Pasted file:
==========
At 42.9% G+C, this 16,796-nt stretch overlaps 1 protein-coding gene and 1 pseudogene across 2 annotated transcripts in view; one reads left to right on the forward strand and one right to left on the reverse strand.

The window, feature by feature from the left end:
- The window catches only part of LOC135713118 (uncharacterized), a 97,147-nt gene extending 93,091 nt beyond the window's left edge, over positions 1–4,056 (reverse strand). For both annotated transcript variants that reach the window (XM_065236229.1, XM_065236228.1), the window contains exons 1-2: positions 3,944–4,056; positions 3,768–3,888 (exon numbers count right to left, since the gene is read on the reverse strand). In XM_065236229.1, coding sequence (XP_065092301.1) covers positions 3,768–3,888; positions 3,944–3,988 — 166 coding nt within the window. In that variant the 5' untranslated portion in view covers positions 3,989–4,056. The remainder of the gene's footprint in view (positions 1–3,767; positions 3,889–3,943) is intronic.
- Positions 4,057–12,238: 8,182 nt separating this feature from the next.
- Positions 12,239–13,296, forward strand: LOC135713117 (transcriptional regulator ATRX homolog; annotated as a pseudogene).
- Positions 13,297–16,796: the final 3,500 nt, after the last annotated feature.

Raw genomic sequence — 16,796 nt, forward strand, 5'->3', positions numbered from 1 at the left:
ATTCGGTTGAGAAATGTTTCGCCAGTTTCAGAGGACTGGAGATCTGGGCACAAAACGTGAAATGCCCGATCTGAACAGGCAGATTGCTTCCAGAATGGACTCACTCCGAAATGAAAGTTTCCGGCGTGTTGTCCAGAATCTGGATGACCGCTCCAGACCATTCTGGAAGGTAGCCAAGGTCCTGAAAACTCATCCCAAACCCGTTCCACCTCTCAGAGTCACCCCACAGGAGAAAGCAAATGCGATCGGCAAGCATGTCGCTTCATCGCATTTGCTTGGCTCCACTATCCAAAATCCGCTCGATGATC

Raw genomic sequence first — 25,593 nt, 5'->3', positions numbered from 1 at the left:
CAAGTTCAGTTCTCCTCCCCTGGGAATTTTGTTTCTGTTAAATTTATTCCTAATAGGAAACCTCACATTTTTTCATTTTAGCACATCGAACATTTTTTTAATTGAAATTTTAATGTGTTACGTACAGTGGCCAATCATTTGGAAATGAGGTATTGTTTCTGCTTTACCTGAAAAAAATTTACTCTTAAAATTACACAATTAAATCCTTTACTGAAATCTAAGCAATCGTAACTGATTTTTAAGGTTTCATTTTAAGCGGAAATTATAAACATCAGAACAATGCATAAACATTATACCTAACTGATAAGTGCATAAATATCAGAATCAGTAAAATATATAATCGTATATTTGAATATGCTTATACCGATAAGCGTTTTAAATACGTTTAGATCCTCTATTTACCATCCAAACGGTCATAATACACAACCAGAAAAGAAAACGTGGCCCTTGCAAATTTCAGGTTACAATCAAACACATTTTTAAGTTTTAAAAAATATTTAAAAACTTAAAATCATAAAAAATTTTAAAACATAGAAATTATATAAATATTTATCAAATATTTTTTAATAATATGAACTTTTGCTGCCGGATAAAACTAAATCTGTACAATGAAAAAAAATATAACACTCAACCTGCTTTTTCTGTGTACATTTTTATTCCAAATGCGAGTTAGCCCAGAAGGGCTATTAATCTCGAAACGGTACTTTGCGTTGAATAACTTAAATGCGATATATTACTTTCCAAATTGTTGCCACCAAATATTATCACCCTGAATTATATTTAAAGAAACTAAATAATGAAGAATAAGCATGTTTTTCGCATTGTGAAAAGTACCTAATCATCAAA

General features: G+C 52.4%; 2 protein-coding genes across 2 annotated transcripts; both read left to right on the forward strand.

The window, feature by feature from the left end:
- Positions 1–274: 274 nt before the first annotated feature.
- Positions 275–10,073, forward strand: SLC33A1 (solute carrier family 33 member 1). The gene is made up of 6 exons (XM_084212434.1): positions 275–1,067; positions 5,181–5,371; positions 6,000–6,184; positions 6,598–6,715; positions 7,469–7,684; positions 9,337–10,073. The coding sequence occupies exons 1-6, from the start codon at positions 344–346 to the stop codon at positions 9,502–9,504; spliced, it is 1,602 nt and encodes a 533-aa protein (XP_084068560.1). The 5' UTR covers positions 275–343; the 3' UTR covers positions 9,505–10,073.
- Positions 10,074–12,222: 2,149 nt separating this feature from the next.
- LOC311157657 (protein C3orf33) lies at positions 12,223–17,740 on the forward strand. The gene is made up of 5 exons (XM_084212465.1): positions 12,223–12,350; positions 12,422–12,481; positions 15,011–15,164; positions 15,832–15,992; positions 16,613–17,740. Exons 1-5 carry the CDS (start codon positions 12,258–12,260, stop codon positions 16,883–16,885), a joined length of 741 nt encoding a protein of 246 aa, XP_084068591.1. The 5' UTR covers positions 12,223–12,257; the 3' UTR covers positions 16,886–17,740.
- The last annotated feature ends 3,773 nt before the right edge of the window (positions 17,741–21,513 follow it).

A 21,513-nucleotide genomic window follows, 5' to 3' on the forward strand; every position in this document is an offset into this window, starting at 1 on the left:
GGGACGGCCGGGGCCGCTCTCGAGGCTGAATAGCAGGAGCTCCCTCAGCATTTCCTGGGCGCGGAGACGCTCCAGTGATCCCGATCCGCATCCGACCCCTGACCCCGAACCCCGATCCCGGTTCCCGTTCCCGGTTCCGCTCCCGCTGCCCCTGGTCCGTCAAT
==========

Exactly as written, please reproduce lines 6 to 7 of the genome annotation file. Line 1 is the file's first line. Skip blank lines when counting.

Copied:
- Positions 13,297–16,796: the final 3,500 nt, after the last annotated feature.

Raw genomic sequence — 16,796 nt, forward strand, 5'->3', positions numbered from 1 at the left: